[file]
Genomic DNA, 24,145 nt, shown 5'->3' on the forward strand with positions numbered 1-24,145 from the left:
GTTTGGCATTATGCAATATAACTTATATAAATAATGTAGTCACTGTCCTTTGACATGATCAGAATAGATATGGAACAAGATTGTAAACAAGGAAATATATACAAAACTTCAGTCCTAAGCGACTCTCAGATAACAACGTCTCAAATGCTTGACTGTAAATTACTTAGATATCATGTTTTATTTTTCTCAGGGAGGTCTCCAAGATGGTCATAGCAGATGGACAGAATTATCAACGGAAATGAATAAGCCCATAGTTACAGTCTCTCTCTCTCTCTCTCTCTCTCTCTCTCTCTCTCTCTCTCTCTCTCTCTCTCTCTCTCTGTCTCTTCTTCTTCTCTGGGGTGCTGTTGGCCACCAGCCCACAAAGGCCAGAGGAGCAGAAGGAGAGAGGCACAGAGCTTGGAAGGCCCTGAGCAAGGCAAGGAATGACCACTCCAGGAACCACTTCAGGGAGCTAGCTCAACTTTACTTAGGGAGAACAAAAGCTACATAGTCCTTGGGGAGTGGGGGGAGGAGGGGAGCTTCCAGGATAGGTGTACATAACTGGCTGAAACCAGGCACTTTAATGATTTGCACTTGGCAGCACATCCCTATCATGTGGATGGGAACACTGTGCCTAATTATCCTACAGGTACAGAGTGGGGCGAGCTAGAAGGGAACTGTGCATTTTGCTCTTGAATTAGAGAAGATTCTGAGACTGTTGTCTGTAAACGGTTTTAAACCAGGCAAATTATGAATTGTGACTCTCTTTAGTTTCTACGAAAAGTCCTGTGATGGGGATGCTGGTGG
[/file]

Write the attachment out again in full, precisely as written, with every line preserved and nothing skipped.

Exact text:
Genomic DNA, 24,145 nt, shown 5'->3' on the forward strand with positions numbered 1-24,145 from the left:
GTTTGGCATTATGCAATATAACTTATATAAATAATGTAGTCACTGTCCTTTGACATGATCAGAATAGATATGGAACAAGATTGTAAACAAGGAAATATATACAAAACTTCAGTCCTAAGCGACTCTCAGATAACAACGTCTCAAATGCTTGACTGTAAATTACTTAGATATCATGTTTTATTTTTCTCAGGGAGGTCTCCAAGATGGTCATAGCAGATGGACAGAATTATCAACGGAAATGAATAAGCCCATAGTTACAGTCTCTCTCTCTCTCTCTCTCTCTCTCTCTCTCTCTCTCTCTCTCTCTCTCTCTCTCTCTCTGTCTCTTCTTCTTCTCTGGGGTGCTGTTGGCCACCAGCCCACAAAGGCCAGAGGAGCAGAAGGAGAGAGGCACAGAGCTTGGAAGGCCCTGAGCAAGGCAAGGAATGACCACTCCAGGAACCACTTCAGGGAGCTAGCTCAACTTTACTTAGGGAGAACAAAAGCTACATAGTCCTTGGGGAGTGGGGGGAGGAGGGGAGCTTCCAGGATAGGTGTACATAACTGGCTGAAACCAGGCACTTTAATGATTTGCACTTGGCAGCACATCCCTATCATGTGGATGGGAACACTGTGCCTAATTATCCTACAGGTACAGAGTGGGGCGAGCTAGAAGGGAACTGTGCATTTTGCTCTTGAATTAGAGAAGATTCTGAGACTGTTGTCTGTAAACGGTTTTAAACCAGGCAAATTATGAATTGTGACTCTCTTTAGTTTCTACGAAAAGTCCTGTGATGGGGATGCTGGTGG